Science & Technology, Life Sciences & Biomedicine, Psychiatry, mental disorders, stereotyping/stigmatization, disability evaluation, epidemiology, health surveys, PUBLIC-ATTITUDES, ILLNESS STIGMA, PEOPLE, DISCRIMINATION, CONSEQUENCES, ATTRIBUTIONS, EXPERIENCE, VERSION, EUROPE, CIDI, Adult, Anxiety Disorders, Attitude to Health, Developed Countries, Developing Countries, Disabled Persons, Female, Health Status, Health Surveys, Humans, Male, Mental Health, Mood Disorders, Odds Ratio, Perception, Prevalence, Psychiatric Status Rating Scales, Stereotyping, World Mental Health Consortium, 11 Medical and Health Sciences, 17 Psychology and Cognitive Sciences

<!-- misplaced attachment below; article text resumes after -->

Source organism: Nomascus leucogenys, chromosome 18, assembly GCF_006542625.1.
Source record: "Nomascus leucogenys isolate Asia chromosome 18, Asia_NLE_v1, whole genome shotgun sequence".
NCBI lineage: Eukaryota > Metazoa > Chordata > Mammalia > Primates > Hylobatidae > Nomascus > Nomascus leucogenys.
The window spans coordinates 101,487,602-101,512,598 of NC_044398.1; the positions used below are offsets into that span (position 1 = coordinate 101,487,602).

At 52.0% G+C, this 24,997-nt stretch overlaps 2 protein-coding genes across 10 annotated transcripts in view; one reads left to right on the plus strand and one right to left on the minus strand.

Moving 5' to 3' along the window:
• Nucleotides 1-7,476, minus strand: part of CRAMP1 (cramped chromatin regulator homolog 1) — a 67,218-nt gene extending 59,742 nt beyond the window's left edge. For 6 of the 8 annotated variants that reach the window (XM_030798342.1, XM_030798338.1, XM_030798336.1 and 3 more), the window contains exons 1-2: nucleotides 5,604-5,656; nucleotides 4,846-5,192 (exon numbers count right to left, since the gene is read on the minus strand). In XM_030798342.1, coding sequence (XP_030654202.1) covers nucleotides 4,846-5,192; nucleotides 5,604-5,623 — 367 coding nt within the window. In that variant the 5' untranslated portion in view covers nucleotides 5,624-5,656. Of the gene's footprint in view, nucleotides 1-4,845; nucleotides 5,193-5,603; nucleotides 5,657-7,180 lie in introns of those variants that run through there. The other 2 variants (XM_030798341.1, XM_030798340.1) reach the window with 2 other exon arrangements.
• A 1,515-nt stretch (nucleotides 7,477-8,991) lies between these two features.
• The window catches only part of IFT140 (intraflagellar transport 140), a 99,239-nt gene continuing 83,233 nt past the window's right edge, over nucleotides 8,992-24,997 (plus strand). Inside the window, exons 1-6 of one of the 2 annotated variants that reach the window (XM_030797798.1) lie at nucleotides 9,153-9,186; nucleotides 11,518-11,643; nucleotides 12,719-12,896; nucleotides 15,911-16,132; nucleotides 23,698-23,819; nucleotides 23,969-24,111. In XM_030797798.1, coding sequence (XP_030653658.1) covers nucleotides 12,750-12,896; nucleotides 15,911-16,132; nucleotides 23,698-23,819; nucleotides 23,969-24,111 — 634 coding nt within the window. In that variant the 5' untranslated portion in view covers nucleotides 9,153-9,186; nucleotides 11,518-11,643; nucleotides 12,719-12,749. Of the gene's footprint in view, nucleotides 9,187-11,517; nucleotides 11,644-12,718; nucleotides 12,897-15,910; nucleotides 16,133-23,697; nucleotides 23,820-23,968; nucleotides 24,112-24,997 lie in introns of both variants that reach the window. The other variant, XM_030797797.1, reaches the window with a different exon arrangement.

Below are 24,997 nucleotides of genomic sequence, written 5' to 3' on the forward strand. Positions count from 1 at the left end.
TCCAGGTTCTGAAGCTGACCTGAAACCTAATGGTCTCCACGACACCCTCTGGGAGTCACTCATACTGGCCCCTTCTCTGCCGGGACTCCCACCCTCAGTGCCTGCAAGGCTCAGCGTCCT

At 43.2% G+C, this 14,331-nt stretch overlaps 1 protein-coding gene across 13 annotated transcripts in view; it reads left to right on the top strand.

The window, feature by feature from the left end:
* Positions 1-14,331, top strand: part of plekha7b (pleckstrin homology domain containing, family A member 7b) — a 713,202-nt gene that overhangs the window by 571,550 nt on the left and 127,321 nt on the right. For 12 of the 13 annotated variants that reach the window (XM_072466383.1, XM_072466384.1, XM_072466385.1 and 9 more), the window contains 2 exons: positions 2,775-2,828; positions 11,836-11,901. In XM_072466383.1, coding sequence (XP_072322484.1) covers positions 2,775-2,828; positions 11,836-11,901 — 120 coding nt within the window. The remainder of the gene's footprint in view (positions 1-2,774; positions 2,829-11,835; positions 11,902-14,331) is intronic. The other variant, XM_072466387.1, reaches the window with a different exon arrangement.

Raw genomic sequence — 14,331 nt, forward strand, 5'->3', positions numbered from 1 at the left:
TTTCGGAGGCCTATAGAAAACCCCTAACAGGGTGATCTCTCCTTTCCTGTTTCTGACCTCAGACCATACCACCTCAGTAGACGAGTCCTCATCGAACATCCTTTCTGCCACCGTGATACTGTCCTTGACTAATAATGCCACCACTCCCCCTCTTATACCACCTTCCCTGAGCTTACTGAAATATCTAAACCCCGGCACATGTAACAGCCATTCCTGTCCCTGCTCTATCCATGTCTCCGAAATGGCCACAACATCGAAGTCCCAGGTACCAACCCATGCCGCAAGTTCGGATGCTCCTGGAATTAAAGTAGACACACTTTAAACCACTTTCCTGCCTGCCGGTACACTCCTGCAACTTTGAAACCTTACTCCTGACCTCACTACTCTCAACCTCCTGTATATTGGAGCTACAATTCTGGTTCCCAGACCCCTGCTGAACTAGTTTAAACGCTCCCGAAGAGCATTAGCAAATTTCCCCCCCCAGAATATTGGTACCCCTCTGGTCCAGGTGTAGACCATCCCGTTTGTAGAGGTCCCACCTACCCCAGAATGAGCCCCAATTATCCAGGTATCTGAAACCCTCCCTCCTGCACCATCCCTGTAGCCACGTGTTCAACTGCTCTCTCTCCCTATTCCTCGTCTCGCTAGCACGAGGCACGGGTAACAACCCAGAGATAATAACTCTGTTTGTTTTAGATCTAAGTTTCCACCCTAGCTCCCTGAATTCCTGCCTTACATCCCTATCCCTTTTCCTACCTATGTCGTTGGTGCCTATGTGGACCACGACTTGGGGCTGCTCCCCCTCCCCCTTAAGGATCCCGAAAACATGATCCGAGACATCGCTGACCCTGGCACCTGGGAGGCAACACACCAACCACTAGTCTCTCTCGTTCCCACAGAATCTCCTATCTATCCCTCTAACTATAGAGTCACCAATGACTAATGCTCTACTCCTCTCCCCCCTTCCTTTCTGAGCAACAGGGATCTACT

OBJECTIVE: We assessed the prevalence of perceived stigma among persons with mental disorders and chronic physical conditions in an international study. METHOD: Perceived stigma (reporting health-related embarrassment and discrimination) was assessed among adults reporting significant disability. Mental disorders were assessed with Composite International Diagnostic Interview (CIDI) 3.0. Chronic conditions were ascertained by self-report. Household-residing adults (80,737) participated in 17 population surveys in 16 countries. RESULTS: Perceived stigma was present in 13.5% (22.1% in developing and 11.7% in developed countries). Suffering from a depressive or an anxiety disorder (vs. no mental disorder) was associated with about a twofold increase in the likelihood of stigma, while comorbid depression and anxiety was even more strongly associated (OR 3.4, 95%CI 2.7-4.2). Chronic physical conditions showed a much lower association. CONCLUSION: Perceived stigma is frequent and strongly associated with mental disorders worldwide. Efforts to alleviate stigma among individuals with comorbid depression and anxiety are needed.